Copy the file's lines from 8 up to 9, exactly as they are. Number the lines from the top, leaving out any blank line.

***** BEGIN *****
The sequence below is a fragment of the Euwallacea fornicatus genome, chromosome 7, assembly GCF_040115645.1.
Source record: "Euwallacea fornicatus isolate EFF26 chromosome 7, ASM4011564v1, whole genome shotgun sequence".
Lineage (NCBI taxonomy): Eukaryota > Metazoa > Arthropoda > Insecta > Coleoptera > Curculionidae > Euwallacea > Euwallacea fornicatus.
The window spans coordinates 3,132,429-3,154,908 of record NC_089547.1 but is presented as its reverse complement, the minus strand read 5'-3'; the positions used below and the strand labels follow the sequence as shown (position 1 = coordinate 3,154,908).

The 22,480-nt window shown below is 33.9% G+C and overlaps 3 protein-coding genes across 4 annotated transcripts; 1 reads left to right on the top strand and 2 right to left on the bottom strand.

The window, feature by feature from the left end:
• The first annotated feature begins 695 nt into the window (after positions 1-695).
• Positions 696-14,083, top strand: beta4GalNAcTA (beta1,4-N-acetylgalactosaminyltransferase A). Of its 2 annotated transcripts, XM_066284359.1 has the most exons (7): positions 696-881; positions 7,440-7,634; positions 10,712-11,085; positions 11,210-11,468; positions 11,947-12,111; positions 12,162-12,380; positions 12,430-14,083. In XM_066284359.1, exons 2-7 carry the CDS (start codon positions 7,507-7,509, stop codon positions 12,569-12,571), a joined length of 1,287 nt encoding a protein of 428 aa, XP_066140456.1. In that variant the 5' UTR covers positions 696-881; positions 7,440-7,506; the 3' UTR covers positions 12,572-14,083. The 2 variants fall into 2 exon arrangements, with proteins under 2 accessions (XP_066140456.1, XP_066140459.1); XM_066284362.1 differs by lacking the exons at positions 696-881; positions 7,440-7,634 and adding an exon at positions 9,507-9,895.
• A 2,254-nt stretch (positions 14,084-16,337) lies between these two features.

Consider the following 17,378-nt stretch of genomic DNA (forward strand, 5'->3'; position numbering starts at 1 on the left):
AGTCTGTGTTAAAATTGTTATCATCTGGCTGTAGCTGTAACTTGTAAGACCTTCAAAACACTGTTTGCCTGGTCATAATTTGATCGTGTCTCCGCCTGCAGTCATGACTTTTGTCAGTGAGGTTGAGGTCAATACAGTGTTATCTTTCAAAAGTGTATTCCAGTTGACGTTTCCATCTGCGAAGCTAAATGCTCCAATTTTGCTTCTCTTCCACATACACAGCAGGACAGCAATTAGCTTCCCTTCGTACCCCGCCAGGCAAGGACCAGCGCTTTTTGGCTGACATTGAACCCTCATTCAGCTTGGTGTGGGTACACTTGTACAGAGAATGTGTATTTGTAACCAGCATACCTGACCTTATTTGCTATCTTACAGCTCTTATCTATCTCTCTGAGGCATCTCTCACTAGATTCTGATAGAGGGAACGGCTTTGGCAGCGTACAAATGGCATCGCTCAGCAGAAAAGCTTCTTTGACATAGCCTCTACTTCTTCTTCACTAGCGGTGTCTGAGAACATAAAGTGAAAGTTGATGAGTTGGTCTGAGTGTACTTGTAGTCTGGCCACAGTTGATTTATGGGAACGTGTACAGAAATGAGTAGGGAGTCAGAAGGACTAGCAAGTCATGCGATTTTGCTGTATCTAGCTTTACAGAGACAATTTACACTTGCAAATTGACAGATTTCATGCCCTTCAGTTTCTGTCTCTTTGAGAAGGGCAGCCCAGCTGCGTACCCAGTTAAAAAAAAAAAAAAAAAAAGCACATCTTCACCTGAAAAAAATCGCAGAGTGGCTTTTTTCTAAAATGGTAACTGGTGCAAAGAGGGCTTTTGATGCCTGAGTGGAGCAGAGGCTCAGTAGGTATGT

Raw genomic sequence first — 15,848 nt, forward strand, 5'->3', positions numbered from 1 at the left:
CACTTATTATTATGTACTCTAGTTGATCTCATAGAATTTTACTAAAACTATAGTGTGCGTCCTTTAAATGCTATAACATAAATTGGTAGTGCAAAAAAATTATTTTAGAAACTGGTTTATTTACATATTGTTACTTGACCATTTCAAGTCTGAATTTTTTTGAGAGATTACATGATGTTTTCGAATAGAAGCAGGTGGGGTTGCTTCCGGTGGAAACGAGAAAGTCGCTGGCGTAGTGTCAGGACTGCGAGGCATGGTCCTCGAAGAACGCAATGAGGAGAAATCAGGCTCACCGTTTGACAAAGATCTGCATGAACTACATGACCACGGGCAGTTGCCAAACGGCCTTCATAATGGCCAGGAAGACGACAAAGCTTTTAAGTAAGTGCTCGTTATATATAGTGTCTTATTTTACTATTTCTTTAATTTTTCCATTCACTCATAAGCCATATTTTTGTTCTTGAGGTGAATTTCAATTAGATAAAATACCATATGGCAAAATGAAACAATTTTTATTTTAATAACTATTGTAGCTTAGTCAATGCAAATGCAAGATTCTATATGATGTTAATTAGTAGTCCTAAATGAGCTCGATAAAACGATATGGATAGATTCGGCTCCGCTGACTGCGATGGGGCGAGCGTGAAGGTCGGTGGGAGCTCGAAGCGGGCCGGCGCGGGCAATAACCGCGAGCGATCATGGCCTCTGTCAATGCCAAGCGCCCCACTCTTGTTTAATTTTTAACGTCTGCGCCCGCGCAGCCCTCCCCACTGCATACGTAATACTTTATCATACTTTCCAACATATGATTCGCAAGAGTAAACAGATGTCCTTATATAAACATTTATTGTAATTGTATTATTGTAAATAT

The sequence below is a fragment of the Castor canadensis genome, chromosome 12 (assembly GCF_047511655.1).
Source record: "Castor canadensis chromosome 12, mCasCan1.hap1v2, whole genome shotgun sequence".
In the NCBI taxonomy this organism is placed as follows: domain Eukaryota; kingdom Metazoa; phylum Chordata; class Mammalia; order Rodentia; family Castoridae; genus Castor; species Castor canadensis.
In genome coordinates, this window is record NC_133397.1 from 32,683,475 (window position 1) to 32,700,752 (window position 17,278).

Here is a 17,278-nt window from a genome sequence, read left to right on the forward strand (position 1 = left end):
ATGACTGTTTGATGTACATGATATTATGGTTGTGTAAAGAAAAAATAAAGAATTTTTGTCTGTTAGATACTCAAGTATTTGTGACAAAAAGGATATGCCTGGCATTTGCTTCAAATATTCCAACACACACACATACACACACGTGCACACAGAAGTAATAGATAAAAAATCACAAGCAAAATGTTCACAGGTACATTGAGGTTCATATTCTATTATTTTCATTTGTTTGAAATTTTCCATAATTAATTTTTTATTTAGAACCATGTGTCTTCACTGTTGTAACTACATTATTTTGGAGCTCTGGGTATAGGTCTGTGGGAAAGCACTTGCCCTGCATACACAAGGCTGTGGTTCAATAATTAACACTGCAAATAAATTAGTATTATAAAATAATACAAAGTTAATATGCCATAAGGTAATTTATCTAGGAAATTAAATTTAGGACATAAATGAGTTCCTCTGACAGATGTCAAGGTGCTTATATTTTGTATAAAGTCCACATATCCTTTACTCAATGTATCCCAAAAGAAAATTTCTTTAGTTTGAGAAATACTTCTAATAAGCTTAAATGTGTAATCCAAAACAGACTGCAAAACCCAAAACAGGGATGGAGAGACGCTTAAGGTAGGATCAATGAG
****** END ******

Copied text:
• Positions 696-14,083, top strand: beta4GalNAcTA (beta1,4-N-acetylgalactosaminyltransferase A). Of its 2 annotated transcripts, XM_066284359.1 has the most exons (7): positions 696-881; positions 7,440-7,634; positions 10,712-11,085; positions 11,210-11,468; positions 11,947-12,111; positions 12,162-12,380; positions 12,430-14,083. In XM_066284359.1, exons 2-7 carry the CDS (start codon positions 7,507-7,509, stop codon positions 12,569-12,571), a joined length of 1,287 nt encoding a protein of 428 aa, XP_066140456.1. In that variant the 5' UTR covers positions 696-881; positions 7,440-7,506; the 3' UTR covers positions 12,572-14,083. The 2 variants fall into 2 exon arrangements, with proteins under 2 accessions (XP_066140456.1, XP_066140459.1); XM_066284362.1 differs by lacking the exons at positions 696-881; positions 7,440-7,634 and adding an exon at positions 9,507-9,895.
• A 2,254-nt stretch (positions 14,084-16,337) lies between these two features.